Sampling master Dub Rosa is back to explain the specifics of what he does.
During our chat the other week, Dub Rosa told us how to actually make a mixtape. But the interview was already too long, so we cut out that part and saved it for now. Get stuck in with this great advice!
Start with a concept
First, I just listen a lot. If my planned mixtape is one hour of themed tracks (my previous mixes have been mostly based around themes, eg. Crime, Power, Soundtracks, Winter-Summer…) I want to approach the set theme in a unique way, not just with the most obvious music choices. So I listen to as many artists and genres as I can and even hunt down films, TV shows and internet videos and podcasts for a few oddball samples to spice things up a bit. So I will spend hours on YouTube and raiding my music collection in the first few days before I start a mixtape.
Throw in everything you’ve got
Once I have amassed between 60 to 100 tracks and a good collection of samples I put them all on a software DAW (digital audio workstation) and start throwing tracks and samples together on a big non-linear audio editing timeline. It’s like a word processor for music files. How I order them is really quite organic and not pre-planned very much. I usually start with an original intro set-piece. Once I’m happy with a track choosing the next song to follow it is mostly just pure instinct. Usually something contrasting rather than similar – juxtaposition keeps it lively. And brevity. I usually will only include around 60-75 per cent of a tune, sometimes much less than that especially if it’s jazz. Often just an intro, chorus and maybe the bridge and I’m out into the next song. That way if a listener is bored the next track is there quickly to keep up their interest. Plus I can fit 30-40 tracks into a mix rather than just 20 or so if I only include part of the track.
Find tracks that blend smoothly
Mixing two similar tempo tracks is also great fun, aligning beats or overlapping melodies can create some lovely musical marriages. Some mixers mark up all of their song files with their BPM (beats per minute) and even their keys (C major, B minor etc.) personally I just use my ear and look at the visual waveform in the clip for its peaks for the dominant beats. Many software apps offer “beatmatching” analysis, too. This makes seamless tempo mixes easier which are critical in Dance/House music mixes. Often for a transition between songs a quick cut is effective, too, or maybe a rapid panning sample to cover the transition. Looping a musical section is cool, especially under a fading incoming dialogue sample. I don’t think mixes or mixtapes should be a uniform, seamless wall of music; it’s good to have a breath of sorts here and there. Personally I find dance mixes fatiguing!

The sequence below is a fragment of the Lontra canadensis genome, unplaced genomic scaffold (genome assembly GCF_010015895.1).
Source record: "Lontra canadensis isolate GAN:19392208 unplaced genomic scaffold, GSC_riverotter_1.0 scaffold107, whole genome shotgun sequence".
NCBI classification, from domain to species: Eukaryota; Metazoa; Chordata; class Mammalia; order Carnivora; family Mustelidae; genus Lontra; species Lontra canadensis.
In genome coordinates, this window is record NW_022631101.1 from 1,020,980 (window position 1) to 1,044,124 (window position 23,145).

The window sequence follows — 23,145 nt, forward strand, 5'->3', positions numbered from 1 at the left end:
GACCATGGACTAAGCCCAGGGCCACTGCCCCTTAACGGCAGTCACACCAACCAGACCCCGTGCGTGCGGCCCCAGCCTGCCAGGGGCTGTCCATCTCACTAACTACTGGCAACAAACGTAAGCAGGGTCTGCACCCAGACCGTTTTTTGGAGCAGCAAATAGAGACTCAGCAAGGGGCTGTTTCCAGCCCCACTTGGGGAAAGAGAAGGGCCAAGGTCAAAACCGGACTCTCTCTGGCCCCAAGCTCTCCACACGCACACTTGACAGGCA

For best results, go the extra mile
Some sampled dialogue pieces I include in my mixtapes take a lot editing work; trimming lines of dialogue, re-arranging or even manipulating what is being said in the sample. I once mixed a Leonard Cohen song over dialogue samples from a hilarious 1980s self-protection instructional videotape for my “Power” mix and it took around three hours of clipping it and pasting it together to get it right. A labour of love!
The final touches are important
Once I have an hour or so in total mixed it’ll usually be mostly done. Minor tweaks here and there; fades, pans or reverb and plug-in effects on the samples perhaps (a VST plug-in is a free or purchased effect patch). Then I’ll listen to it a few times and make a few inclusions or subtractions, but not usually too many, I find shifting things around too much at that point can make a huge mess and undo lots of good work so I try to be meticulous from the very outset; it saves time later. Finally, I’ll throw a multi-band compressor plug-in (this plug-in is a bit like Apple iTunes’ SoundCheck button) on the Master output track to even out the volume on the whole mix and export a WAV or MP3 file for upload and write up its tracklist.
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